Multi-Level Energy Management—Part II: Implementation and Validation
2. Vehicle, Test Setup, and Implementation
2.1. Hybrid Electric Vehicle
- 10 ton, tractor only,
- 20 ton, tractor with light loaded, three-axle trailer,
- 40 ton, tractor with heavy loaded, three-axle trailer.
2.2. Test Track
- The variation in slope from −12% to 12% causes a large range of road loads, covering all EMS functionality.
- The slope changes faster than on public roads, causing a high dynamic road load for the EMS.
- At low speed more gear selections are viable (typically 5), opposed to high speed driving, where gear selection is often saturated in the highest gear. Low speed driving is thus a more extreme test scenario for the EMS.
- The low speed compared to typical highway applications causes non-typical fuel economy numbers. However, the same fuel-saving mechanisms are present, which are validated in this research. Representative fuel economy numbers are calculated in a high-fidelity simulation environment (, Section 7.3), using these validated models.
2.3. Energy Management System Implementation
Level 0: Component Control
Level 1: Power Split, Mode, Gear Control
Level 2: Battery Energy Control
Level 3: Power Prediction
3. Validation Level 3: Power Prediction
- The predicted speed of 24 km/h is not maintained in the downhill (−12%, −6%) sections, where speed increases towards 29 km/h. This is caused by the design of the speed control system on the truck: cruise control is not allowed to apply braking. The DSC function is allowed to control the braking system but has a higher speed setpoint (27 km/h, indicated by the red dashed line). Due to the change in speed setpoint, some potential energy is temporarily converted to kinetic energy instead of brake energy, which is best illustrated on the −12% slope: during acceleration the measured braking power is smaller than predicted, while during the deceleration to the cruise setpoint the increased kinetic energy is converted to brake energy again, shown by the larger measured, than predicted, braking power.
- The measured power demand in the flat segments (0%) is often higher than predicted, but highly reproducible. The increased demands coincide with the sharp turns in the track as shown in Figure 2. The lateral acceleration caused by the sharp turns, increase the longitudinal friction forces due to tire slip and increased steering angles , especially with the 3-axis trailer with non-steering axles. This effect is not modeled in the previewer, as it depends on parameters not known to the EMS, such as tire temperature, tire compound, and vehicle configuration.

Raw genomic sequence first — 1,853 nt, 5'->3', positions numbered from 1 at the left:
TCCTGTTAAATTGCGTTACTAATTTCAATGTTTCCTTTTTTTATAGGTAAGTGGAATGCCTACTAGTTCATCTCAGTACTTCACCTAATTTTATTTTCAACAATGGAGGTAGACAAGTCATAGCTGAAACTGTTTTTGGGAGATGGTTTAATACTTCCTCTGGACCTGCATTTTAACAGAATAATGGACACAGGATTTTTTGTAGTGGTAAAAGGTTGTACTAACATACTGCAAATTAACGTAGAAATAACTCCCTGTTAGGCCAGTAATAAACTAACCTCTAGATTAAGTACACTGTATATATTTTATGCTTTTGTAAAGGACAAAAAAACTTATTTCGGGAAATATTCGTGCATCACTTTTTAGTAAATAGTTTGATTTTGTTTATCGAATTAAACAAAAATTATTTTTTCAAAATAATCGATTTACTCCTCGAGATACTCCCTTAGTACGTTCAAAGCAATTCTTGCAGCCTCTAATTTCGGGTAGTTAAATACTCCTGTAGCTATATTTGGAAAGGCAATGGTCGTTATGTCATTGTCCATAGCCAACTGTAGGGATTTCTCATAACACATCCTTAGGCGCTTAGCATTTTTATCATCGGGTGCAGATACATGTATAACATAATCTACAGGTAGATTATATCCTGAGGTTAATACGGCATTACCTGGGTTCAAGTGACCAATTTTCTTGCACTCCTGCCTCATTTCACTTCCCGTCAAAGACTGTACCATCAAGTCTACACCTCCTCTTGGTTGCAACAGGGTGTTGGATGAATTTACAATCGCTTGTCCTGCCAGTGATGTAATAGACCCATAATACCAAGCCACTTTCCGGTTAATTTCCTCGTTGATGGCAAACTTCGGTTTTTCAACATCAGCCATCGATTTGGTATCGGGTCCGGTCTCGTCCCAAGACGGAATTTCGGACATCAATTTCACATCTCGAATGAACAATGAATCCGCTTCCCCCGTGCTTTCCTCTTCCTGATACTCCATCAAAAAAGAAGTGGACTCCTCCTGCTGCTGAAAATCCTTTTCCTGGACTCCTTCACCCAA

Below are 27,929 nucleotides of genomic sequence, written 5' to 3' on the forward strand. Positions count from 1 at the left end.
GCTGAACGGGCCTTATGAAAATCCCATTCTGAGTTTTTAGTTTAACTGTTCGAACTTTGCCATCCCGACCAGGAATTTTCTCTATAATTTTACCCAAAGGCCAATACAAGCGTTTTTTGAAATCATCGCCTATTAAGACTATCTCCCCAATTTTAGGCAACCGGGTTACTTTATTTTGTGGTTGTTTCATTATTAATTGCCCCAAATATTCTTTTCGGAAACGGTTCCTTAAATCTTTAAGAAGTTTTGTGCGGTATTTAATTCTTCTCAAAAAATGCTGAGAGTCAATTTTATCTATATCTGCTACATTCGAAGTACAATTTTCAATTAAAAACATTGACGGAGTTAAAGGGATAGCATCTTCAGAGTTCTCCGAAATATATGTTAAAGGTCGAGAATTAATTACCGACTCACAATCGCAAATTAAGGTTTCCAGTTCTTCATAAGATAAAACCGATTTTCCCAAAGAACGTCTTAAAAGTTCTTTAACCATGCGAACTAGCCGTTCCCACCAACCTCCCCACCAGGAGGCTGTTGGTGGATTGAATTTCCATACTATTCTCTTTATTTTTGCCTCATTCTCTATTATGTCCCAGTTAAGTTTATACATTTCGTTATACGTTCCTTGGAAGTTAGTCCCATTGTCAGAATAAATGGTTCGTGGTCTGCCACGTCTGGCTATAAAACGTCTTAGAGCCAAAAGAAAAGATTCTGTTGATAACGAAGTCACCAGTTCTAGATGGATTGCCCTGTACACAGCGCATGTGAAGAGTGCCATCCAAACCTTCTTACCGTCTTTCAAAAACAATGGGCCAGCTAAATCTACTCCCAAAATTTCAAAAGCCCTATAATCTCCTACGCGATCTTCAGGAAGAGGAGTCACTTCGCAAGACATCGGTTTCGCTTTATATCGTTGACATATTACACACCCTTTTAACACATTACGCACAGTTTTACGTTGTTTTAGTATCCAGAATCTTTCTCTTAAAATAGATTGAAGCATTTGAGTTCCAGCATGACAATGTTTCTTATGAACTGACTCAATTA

- The measured speed shows overshoot and undershoot near the slope changes. The slope changes on the track are extreme compared to public roads: within 5 m the slope changes from 0% to 6% (or 12%) and vice versa, resulting in large transients in the road load. At the same time, mode changes are commanded, see Section 5, resulting in a brief period without traction due to the open driveline. The tuning of the speed controllers is less suited for these extreme conditions, resulting in overshoot and undershoot behavior.
3.2. Parameter Variation
- On the downhill sections, speed cannot be maintained for the 40 ton combination. On the −6% slope, MG-only recuperation is sufficient to maintain speed for the 10 ton and 20 ton configuration. On the −12% all configurations accelerate; however, the 10 ton tractor can do without DSC activation, resulting in a better match with prediction at the end of the −12% slope.
- In the sharp turns, located in the flat segments, the measured power demand is higher than the prediction, for the configurations with a trailer. As the three-axle trailer has no steering, large friction forces cause a high road load, most noticeable for the 40 ton configuration. The solo trailer has no significant prediction error in the turns.
- Where the slope changes and, at the same time, modes are changing, speed controller overshoot and undershoot is most noticeable for the heavy configurations.
4. Validation Level 2: Battery Energy Control
- Level 2 power-split control uses a simpler abstraction of the vehicle (i.e., a fixed average engine speed and no cost on switching, , Section 4.2) than Level 1 power-split control (using the actual engine speed and penalized switching, , Section 4.3), where the latter implements its control to the components, while Level 2 only has as output.
- The real power demand is occasionally higher than the predicted power demand, as shown in Section 3. Level 1 is then forced to select a mode with higher power capabilities, than the predicted mode (MG-only) can deliver.
5. Validation Level 1: Power-Split, Mode, Gear Control